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In addition to the Guilford workshops, the workshop is being sponsored by RSU 19 adult education in Newport and MSAD 53 in Pittsfield.

With GUMC providing the facility in Guilford, Abbot Village Press is the course sponsor. Even though the program is free, we are asking folks to pre-register assist with planning and printing handouts. Preregistration can be accomplished on the Abbot Village Press Website or by calling (207) 343-1842. Registration for the courses in Newport and Pittsfield should be made through the respective adult education offices.

These workshops are based on the Maine Suicide Prevention Program, an initiative of the Maine CDC in partnership with NAMI Maine. Check the expanded schedule!

2016 Fall Suicide Awareness Classes

 

Register for 2017 Suicide Prevention Workshops

Workshopss being held in Guilford are being sponsored by Abbot Village Press with the generous support of Guilford United Methodist Church. There is no charge to attend, but we are asking folks to register to facilitate planning.

The workshop scheduled for May 11, 2017 is being sponsored by Abbot Village Press with the generous support of the Bangor Grange Community Connection Program. There is no charge to attend, but we are asking folks to register to facilitate planning.

Note that registration for the class on May 2 in Newport is done through RSU 19 Adult Education. 

Paying It Backward, part two

divine-light-1296309_1280
“Let your hopes, not your hurts, shape your future.”   (Robert Schuller)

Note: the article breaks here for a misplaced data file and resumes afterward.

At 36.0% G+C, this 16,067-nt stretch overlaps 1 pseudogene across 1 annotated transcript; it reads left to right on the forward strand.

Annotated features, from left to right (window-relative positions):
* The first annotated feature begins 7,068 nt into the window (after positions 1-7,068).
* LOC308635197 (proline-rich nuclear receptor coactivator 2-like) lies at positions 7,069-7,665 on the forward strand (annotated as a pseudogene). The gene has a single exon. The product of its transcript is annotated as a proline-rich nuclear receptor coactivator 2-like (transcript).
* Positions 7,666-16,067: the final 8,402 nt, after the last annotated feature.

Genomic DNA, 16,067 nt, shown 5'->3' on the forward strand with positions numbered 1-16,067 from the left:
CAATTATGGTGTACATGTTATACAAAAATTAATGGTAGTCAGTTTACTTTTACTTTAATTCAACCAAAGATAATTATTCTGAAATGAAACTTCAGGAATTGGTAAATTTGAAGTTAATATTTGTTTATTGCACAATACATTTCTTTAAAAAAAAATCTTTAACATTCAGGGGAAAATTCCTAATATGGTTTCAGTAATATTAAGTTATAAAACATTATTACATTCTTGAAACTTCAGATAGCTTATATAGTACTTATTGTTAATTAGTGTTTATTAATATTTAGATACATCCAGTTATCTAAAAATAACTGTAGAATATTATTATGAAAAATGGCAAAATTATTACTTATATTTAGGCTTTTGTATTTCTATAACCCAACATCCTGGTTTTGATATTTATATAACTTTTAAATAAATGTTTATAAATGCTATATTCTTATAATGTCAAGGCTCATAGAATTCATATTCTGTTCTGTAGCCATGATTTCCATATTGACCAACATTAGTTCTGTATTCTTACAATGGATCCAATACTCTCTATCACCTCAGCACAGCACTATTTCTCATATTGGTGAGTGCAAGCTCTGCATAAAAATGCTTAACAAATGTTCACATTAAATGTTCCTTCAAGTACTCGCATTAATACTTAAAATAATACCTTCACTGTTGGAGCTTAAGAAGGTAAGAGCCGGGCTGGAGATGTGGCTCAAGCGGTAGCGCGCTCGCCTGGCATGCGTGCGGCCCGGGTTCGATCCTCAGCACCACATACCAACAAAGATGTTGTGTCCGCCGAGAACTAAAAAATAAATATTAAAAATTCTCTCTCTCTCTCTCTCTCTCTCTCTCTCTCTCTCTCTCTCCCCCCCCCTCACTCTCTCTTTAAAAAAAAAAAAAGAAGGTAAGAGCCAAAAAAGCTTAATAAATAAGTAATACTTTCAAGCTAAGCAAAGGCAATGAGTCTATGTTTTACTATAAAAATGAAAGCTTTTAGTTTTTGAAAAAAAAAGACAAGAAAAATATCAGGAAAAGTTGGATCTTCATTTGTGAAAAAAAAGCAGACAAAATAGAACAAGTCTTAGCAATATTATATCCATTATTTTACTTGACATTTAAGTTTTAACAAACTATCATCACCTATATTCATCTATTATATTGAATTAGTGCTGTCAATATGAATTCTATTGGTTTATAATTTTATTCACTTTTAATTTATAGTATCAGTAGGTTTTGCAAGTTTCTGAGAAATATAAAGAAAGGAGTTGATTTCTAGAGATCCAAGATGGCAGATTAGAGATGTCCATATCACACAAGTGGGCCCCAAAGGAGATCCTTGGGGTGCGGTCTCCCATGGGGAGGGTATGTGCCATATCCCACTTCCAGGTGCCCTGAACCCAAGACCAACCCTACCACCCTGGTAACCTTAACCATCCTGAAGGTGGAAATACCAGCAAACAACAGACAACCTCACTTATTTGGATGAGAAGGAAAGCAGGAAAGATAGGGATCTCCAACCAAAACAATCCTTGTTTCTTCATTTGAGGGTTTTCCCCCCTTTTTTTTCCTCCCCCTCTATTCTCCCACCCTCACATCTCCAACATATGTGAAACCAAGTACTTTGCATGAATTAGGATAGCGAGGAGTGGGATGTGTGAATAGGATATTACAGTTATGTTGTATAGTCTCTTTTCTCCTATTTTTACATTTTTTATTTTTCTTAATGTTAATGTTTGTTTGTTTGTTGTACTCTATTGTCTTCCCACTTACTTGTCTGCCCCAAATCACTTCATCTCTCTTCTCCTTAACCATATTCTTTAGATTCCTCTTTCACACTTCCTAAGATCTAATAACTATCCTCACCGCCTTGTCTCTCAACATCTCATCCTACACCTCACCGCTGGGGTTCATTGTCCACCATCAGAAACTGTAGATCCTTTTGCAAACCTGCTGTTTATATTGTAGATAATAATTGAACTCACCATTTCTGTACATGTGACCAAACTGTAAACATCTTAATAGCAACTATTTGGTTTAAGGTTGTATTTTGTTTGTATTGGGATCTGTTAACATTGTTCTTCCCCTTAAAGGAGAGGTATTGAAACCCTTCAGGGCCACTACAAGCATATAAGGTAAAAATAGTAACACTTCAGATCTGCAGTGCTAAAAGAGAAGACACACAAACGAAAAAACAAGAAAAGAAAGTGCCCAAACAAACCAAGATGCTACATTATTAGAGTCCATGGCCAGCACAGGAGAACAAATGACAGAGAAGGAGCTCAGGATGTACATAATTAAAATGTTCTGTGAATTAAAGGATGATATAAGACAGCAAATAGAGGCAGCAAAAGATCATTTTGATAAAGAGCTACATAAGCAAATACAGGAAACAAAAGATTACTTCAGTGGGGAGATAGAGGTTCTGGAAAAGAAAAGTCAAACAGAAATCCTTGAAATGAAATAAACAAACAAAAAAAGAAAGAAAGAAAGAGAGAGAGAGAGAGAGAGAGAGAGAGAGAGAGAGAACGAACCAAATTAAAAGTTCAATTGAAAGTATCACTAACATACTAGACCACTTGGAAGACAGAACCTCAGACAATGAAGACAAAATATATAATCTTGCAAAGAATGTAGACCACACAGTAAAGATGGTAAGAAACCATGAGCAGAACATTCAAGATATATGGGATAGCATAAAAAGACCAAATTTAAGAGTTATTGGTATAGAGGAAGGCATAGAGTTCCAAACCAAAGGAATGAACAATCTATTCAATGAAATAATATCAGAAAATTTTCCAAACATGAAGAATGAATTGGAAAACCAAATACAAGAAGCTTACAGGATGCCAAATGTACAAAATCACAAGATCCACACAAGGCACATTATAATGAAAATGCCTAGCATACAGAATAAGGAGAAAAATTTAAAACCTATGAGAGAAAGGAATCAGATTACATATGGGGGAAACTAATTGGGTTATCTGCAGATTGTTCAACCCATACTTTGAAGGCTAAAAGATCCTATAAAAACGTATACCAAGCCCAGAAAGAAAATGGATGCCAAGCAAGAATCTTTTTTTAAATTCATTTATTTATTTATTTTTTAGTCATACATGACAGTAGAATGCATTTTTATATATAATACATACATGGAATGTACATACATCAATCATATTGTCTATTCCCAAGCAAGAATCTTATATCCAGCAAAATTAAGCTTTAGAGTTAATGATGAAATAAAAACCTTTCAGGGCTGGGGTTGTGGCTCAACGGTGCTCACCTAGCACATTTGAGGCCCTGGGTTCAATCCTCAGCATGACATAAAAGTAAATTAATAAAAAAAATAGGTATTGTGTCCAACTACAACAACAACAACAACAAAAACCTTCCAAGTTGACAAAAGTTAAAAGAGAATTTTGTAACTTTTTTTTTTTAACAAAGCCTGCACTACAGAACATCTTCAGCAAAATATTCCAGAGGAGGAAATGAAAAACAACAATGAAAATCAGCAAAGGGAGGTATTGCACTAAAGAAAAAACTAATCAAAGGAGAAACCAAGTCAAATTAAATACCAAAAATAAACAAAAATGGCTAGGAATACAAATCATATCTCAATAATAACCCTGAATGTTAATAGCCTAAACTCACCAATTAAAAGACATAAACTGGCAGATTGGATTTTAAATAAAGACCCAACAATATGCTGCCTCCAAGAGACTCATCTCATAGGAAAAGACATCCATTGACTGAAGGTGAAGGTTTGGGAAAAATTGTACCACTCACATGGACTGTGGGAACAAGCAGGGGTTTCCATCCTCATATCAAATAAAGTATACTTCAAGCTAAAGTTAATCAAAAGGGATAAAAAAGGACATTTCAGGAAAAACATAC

When I wrote Paying It Backward , I’m not sure I really expected some of the results I’ve experienced. Of course my hope was two-fold. First, I hoped that some descendants of a man who greatly impacted my life would know about it. Second, I wished that the story might inspire readers to consider how small actions can have big impacts.

I’m happy to report that I’ve heard from my bus driver friend’s son and some grandchildren and great-grandchildren! I’ve learned that Otis was born in 1899 in New Hampshire and moved to Pittsfield, Massachusetts in 1924. He operated trolley cars long before driving busses. It has been great fun to compare impressions and memories of him. The word “kindly” seems to be used often.

It seemed a bit odd to learn that Otis’s son is now 84 years old! Time does march on, I guess. And even stranger to realize that if he was still alive, Otis would now be 117.

One result of  writing about the experience I didn’t expect is that the “Otis story” would become the apex of a presentation I would develop entitled, “Finding Dead Rainbows–where you stand makes a difference.” Initially, I was thinking that finding hope is often a matter of perspective–where we stand can make a difference in what we see. It was later that I realized Otis not only rescued me by letting me stand in front of the line; he also gave me hope.

Offering hope need not be complicated. I recently taught a class of adults and discovered one student who was my rainbow. Every time I looked her way, she was looking at me with a slight smile, clearly engaged and enjoying the learning experience. Anyone who has taught or spoke to groups knows how easy it is to focus on the person who has dozed off or is clearly not paying attention. But who can resist a rainbow?

After once telling the Otis story in a presentation, one listener approached me, admitting he almost cried. “Do you realize how different your life might have been if it were not for Otis?” he asked. I thought I did until he speculated, “You might have become a very different person… or in jail or maybe even dead.” My first reaction was that he was being a bit dramatic, but later I thought perhaps not.

A bully hurts. A bus driver helps. A smile makes a difference. We can decide what shapes our future. We can also help shape the future of others.

Thanks again, Otis.